For the record, Major League Baseball players are permitted to wager on sports other than baseball, so long as they're with a legal bookmaker. Players who make wagers with an illegal bookmaker are subject to discipline at the discretion of the commissioner's office. Other leagues have similar rules.
- Baseball placed Padres infielder/outfielder Tucupita Marcano on the permanently ineligible list for violating the league’s sports betting rules and policies. Four other players received one-year suspensions for other gambling-related violations.
- Athletics right-handed pitcher Michael Kelly received a one-year suspension, as did Minor Leaguers Jay Groome (Padres), José Rodríguez (Phillies) and Andrew Saalfrank (Diamondbacks).
That’s just baseball.
- Toronto Raptors player Jontay Porter was banned for life from the NBA in April after a league probe found he disclosed confidential information to sports bettors and wagered on games. He’s accused of betting $80,000 on a Raptors game. His wager was about his own playing time in that game, and he claimed to be ill and only played for three minutes.
- Indianapolis Colts Isaiah Rodgers, Rashod Berry, and free agent defensive lineman Demetrius Taylor were all given indefinite suspensions as part of an NFL investigation into gambling .
- And now, the inevitable news is out that MLB umpire Pat Hoberg is being disciplined for violating league gambling rules.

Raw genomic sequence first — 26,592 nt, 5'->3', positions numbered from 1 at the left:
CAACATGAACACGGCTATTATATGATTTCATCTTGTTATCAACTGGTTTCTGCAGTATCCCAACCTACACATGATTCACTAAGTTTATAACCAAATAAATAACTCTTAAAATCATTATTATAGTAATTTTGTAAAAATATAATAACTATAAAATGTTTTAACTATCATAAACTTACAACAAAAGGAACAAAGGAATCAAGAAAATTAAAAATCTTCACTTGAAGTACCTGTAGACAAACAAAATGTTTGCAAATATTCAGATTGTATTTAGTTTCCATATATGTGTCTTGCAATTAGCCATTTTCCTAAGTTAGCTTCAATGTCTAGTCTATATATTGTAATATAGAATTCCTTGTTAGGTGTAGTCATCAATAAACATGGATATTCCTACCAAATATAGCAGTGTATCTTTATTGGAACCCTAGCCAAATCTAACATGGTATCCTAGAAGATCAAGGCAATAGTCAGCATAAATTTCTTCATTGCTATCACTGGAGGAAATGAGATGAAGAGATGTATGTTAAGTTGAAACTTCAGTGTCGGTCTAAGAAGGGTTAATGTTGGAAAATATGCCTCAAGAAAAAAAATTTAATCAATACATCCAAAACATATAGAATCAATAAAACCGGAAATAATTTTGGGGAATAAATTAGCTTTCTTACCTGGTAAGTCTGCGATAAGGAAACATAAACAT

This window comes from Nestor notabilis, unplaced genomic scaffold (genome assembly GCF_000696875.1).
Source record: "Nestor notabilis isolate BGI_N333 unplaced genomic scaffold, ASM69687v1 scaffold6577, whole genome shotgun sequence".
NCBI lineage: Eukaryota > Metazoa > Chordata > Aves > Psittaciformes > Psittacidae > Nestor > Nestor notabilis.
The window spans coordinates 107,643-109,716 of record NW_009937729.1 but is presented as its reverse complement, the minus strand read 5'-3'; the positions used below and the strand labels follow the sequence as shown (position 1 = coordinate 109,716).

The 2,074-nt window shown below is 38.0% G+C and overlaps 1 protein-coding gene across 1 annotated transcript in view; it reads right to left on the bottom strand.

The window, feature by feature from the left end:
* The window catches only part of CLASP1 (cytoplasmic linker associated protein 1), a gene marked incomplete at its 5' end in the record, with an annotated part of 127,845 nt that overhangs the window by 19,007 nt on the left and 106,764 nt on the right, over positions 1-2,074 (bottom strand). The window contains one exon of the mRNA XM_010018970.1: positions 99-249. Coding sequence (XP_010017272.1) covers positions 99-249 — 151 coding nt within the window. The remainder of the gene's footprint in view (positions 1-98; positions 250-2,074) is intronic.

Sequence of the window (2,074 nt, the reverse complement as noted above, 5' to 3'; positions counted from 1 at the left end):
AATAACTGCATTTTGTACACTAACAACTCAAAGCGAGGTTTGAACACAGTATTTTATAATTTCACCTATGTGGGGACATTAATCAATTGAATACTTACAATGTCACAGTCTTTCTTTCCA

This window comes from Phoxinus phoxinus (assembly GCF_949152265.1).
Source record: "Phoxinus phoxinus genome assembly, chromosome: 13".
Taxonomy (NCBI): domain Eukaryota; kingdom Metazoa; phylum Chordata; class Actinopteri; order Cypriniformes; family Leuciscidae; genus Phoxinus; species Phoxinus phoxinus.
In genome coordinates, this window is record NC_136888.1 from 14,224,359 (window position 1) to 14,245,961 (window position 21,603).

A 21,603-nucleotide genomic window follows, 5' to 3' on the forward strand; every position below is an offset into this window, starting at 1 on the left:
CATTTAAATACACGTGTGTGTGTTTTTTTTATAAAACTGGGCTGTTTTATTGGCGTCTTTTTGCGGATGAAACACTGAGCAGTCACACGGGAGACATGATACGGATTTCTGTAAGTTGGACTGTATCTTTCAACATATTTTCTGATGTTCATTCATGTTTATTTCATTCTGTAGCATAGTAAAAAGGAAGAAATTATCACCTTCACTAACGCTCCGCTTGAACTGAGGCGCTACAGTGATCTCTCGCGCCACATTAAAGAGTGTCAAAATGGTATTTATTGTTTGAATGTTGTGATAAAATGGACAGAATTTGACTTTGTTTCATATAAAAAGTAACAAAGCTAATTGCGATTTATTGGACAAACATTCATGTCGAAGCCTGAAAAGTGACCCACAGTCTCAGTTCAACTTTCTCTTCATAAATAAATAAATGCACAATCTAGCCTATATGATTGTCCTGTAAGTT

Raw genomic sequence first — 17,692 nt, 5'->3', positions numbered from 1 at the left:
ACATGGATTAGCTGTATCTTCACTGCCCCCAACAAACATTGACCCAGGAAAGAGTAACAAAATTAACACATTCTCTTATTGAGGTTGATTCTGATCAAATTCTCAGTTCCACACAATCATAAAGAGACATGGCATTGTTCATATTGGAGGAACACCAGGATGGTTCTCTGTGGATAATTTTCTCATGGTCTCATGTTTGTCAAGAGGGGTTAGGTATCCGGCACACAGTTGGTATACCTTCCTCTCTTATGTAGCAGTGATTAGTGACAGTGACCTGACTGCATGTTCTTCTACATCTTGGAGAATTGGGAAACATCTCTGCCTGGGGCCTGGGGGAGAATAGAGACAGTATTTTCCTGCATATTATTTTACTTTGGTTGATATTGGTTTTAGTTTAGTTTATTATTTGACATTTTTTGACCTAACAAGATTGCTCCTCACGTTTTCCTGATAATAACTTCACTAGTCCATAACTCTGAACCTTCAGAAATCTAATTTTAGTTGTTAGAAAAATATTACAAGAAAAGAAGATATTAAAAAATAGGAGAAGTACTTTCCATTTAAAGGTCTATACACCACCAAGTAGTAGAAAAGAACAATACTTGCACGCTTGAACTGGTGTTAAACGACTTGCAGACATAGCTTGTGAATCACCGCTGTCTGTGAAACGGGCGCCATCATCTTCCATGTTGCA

We don’t know what he’s accused of doing, but we do know that baseball has been investigating him since spring training and he has not been allowed to work any games in 2024.
The cobra that is sports gambling has been released from its wicker basket, it’s biting, and there’s no way to stop it or put it back.
It’s too late for that.
Can we ever watch a game where a pitcher can’t throw a strike without wondering?
Can we ever see an umpire call a pitch that’s right down the middle a “ball” and not think about it.
Can we ever see a player on any team in any sport, in college or the pros, play in a way that’s out of character and not at least be suspicious?
We can’t.
We can only believe that the leagues and teams don’t care much because the cash is too good. Every team, it seems, has some sort of gambling kiosk on their stadium grounds or is partnering with a gambling website.
That cobra won’t stop striking…until it’s victim dies.